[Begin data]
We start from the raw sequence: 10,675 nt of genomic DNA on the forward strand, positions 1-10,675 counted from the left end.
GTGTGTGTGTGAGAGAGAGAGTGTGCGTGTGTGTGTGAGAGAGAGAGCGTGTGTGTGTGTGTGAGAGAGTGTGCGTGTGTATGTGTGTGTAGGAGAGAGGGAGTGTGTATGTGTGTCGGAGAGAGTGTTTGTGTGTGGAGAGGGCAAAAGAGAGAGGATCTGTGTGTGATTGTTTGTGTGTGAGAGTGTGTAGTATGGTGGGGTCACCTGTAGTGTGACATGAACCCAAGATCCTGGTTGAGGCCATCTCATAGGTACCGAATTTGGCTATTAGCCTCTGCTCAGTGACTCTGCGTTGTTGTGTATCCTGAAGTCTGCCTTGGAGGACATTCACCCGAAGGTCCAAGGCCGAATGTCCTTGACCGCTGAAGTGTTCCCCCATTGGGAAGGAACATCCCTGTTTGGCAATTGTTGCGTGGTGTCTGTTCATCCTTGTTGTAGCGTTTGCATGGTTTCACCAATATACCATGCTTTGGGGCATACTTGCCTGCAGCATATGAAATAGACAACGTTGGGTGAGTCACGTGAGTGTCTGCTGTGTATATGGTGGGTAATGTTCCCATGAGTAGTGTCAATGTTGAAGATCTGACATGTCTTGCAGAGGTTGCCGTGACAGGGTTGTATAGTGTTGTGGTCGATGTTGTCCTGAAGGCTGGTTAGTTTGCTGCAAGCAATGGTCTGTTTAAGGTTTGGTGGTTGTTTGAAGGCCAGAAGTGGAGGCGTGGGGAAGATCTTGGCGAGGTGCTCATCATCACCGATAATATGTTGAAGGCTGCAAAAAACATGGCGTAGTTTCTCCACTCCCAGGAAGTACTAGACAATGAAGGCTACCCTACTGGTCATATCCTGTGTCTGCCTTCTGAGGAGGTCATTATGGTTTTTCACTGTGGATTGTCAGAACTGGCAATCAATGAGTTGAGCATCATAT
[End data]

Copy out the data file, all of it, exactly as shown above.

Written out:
We start from the raw sequence: 10,675 nt of genomic DNA on the forward strand, positions 1-10,675 counted from the left end.
GTGTGTGTGTGAGAGAGAGAGTGTGCGTGTGTGTGTGAGAGAGAGAGCGTGTGTGTGTGTGTGAGAGAGTGTGCGTGTGTATGTGTGTGTAGGAGAGAGGGAGTGTGTATGTGTGTCGGAGAGAGTGTTTGTGTGTGGAGAGGGCAAAAGAGAGAGGATCTGTGTGTGATTGTTTGTGTGTGAGAGTGTGTAGTATGGTGGGGTCACCTGTAGTGTGACATGAACCCAAGATCCTGGTTGAGGCCATCTCATAGGTACCGAATTTGGCTATTAGCCTCTGCTCAGTGACTCTGCGTTGTTGTGTATCCTGAAGTCTGCCTTGGAGGACATTCACCCGAAGGTCCAAGGCCGAATGTCCTTGACCGCTGAAGTGTTCCCCCATTGGGAAGGAACATCCCTGTTTGGCAATTGTTGCGTGGTGTCTGTTCATCCTTGTTGTAGCGTTTGCATGGTTTCACCAATATACCATGCTTTGGGGCATACTTGCCTGCAGCATATGAAATAGACAACGTTGGGTGAGTCACGTGAGTGTCTGCTGTGTATATGGTGGGTAATGTTCCCATGAGTAGTGTCAATGTTGAAGATCTGACATGTCTTGCAGAGGTTGCCGTGACAGGGTTGTATAGTGTTGTGGTCGATGTTGTCCTGAAGGCTGGTTAGTTTGCTGCAAGCAATGGTCTGTTTAAGGTTTGGTGGTTGTTTGAAGGCCAGAAGTGGAGGCGTGGGGAAGATCTTGGCGAGGTGCTCATCATCACCGATAATATGTTGAAGGCTGCAAAAAACATGGCGTAGTTTCTCCACTCCCAGGAAGTACTAGACAATGAAGGCTACCCTACTGGTCATATCCTGTGTCTGCCTTCTGAGGAGGTCATTATGGTTTTTCACTGTGGATTGTCAGAACTGGCAATCAATGAGTTGAGCATCATAT